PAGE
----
Sergeant Wayne Jenkins1 and his officers didn’t just take drugs and money from the criminals they caught: they planted drugs and guns on people who weren’t criminals (or who weren’t doing anything criminal); they broke into the homes of people they had apprehended and burgled them; and chased people who had done nothing, and then arrested them for running away – in one case this caused a fatal car crash. They routinely installed GPS trackers on the cars of people they planned to rob, conspired to falsify accounts and documents to cover their tracks, and repeatedly perjured themselves on the witness stand…..
The GTTF’s2 flamboyant malpractice spanned a decade, from 2007 to 2017, and Fenton’s account is set against changing local and racial politics. A demand to bring down the murder rate pushed the city’s leaders to encourage tougher policing practices, with an emphasis on increasing the number of arrests. The GTTF stopped and searched more people, providing stats which gave the impression that it was a success. This emboldened Jenkins and his squad, and their seeming impunity made them increasingly reckless. In this context, the widespread demand for more police accountability and sensitivity following the Black Lives Matter protests of 2014 counted for very little….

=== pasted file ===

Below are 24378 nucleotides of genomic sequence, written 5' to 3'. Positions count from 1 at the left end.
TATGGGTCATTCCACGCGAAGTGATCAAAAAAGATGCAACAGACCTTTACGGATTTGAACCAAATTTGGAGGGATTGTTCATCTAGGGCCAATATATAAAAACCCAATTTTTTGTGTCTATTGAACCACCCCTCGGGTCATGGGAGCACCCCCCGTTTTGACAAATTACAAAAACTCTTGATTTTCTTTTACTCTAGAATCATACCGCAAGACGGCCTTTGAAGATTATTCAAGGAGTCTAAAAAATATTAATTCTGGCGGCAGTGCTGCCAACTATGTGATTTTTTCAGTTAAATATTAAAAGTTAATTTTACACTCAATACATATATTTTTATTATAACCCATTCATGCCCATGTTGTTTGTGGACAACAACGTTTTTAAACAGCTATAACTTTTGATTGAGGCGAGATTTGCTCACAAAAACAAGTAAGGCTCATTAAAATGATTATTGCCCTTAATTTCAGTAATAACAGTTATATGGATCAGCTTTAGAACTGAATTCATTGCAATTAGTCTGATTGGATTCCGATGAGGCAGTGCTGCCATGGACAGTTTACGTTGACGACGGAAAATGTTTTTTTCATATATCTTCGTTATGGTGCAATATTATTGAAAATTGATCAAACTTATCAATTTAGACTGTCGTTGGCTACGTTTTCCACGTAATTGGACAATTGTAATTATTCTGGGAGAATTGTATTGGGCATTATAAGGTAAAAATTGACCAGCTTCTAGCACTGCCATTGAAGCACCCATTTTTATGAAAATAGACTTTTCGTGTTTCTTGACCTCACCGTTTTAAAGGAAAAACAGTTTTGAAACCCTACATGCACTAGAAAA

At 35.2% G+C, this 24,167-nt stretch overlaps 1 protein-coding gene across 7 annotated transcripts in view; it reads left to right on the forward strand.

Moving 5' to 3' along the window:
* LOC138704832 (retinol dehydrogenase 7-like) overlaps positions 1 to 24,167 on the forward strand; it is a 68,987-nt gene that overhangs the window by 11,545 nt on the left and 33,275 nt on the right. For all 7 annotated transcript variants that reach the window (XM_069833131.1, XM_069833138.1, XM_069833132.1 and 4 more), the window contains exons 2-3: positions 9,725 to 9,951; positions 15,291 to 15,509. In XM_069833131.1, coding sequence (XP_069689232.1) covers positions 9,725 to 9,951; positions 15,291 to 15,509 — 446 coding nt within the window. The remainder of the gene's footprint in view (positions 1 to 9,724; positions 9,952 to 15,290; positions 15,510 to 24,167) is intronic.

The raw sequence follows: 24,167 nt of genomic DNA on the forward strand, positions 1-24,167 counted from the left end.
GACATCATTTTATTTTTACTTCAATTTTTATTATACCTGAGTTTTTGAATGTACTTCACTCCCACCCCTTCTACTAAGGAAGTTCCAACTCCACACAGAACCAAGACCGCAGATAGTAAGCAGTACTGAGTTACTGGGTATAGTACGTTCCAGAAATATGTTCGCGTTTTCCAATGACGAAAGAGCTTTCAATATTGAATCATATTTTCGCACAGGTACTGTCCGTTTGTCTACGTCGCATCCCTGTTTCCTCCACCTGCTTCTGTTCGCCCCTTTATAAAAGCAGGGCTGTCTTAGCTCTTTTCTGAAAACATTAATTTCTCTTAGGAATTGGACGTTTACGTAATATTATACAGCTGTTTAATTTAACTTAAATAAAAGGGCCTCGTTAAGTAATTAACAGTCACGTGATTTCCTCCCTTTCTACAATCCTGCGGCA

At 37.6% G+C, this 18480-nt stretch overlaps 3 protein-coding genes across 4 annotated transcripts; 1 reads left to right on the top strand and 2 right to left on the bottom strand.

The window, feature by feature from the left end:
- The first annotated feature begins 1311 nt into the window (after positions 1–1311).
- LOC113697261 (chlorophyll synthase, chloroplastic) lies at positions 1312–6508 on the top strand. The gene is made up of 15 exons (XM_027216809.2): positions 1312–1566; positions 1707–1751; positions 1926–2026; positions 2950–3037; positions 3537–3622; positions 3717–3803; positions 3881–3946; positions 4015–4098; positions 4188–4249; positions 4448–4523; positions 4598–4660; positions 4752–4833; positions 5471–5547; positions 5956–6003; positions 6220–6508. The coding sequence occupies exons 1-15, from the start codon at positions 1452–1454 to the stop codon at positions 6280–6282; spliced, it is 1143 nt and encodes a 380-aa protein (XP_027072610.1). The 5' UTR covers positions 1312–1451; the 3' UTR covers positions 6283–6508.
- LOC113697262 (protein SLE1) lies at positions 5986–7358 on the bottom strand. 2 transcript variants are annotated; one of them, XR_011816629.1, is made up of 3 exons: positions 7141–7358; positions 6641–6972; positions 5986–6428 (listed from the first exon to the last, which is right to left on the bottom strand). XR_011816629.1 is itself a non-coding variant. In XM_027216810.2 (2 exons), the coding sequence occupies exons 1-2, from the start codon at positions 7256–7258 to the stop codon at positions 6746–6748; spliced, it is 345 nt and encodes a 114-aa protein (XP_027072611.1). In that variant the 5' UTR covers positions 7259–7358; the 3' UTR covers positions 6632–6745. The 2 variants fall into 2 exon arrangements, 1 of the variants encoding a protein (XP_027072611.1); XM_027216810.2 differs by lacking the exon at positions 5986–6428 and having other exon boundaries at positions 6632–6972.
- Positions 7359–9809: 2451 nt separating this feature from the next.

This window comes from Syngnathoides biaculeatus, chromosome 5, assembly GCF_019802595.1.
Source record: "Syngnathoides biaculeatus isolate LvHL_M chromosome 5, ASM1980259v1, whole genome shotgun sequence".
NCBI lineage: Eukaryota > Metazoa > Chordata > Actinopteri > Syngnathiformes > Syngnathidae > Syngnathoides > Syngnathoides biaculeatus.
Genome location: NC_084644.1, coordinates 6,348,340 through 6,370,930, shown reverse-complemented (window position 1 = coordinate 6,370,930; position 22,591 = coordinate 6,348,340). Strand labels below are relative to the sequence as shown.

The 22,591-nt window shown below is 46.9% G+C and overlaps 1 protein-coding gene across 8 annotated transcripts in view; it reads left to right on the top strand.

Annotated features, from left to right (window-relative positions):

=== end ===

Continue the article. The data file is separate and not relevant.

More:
Of the nine men in the squad, eight were eventually convicted of corruption charges in 2017 and sent to federal prison.
1 If you wish to see a hilarious version of this article see chris rock bad apples – YouTube
2 Baltimore’s Gun Trace Task Force